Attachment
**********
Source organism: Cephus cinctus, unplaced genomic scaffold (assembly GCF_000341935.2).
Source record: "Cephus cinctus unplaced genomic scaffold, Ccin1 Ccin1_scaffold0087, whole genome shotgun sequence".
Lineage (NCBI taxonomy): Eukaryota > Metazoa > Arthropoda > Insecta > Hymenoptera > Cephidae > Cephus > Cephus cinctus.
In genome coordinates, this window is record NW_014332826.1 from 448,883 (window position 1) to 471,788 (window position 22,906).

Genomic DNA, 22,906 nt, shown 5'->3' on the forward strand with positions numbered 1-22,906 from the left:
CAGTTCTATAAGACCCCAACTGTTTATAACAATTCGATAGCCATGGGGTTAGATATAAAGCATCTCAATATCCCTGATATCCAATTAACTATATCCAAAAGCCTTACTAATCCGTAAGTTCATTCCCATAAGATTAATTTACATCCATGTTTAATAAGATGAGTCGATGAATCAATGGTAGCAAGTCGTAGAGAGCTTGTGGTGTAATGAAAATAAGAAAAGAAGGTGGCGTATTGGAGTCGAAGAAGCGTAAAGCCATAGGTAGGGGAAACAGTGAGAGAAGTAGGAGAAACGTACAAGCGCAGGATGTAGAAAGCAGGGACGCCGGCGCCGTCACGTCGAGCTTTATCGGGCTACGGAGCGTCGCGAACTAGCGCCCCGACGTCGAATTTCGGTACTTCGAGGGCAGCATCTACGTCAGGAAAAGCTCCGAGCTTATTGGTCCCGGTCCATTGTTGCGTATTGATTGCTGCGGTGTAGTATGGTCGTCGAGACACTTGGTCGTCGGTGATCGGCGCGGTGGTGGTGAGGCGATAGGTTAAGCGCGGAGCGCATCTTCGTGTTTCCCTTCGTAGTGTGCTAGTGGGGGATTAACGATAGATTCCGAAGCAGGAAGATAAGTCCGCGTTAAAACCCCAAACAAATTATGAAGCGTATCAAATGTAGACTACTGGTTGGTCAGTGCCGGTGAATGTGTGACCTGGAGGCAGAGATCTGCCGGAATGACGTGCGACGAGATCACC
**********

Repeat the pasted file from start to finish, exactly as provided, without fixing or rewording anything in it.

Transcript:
Source organism: Cephus cinctus, unplaced genomic scaffold (assembly GCF_000341935.2).
Source record: "Cephus cinctus unplaced genomic scaffold, Ccin1 Ccin1_scaffold0087, whole genome shotgun sequence".
Lineage (NCBI taxonomy): Eukaryota > Metazoa > Arthropoda > Insecta > Hymenoptera > Cephidae > Cephus > Cephus cinctus.
In genome coordinates, this window is record NW_014332826.1 from 448,883 (window position 1) to 471,788 (window position 22,906).

Genomic DNA, 22,906 nt, shown 5'->3' on the forward strand with positions numbered 1-22,906 from the left:
CAGTTCTATAAGACCCCAACTGTTTATAACAATTCGATAGCCATGGGGTTAGATATAAAGCATCTCAATATCCCTGATATCCAATTAACTATATCCAAAAGCCTTACTAATCCGTAAGTTCATTCCCATAAGATTAATTTACATCCATGTTTAATAAGATGAGTCGATGAATCAATGGTAGCAAGTCGTAGAGAGCTTGTGGTGTAATGAAAATAAGAAAAGAAGGTGGCGTATTGGAGTCGAAGAAGCGTAAAGCCATAGGTAGGGGAAACAGTGAGAGAAGTAGGAGAAACGTACAAGCGCAGGATGTAGAAAGCAGGGACGCCGGCGCCGTCACGTCGAGCTTTATCGGGCTACGGAGCGTCGCGAACTAGCGCCCCGACGTCGAATTTCGGTACTTCGAGGGCAGCATCTACGTCAGGAAAAGCTCCGAGCTTATTGGTCCCGGTCCATTGTTGCGTATTGATTGCTGCGGTGTAGTATGGTCGTCGAGACACTTGGTCGTCGGTGATCGGCGCGGTGGTGGTGAGGCGATAGGTTAAGCGCGGAGCGCATCTTCGTGTTTCCCTTCGTAGTGTGCTAGTGGGGGATTAACGATAGATTCCGAAGCAGGAAGATAAGTCCGCGTTAAAACCCCAAACAAATTATGAAGCGTATCAAATGTAGACTACTGGTTGGTCAGTGCCGGTGAATGTGTGACCTGGAGGCAGAGATCTGCCGGAATGACGTGCGACGAGATCACC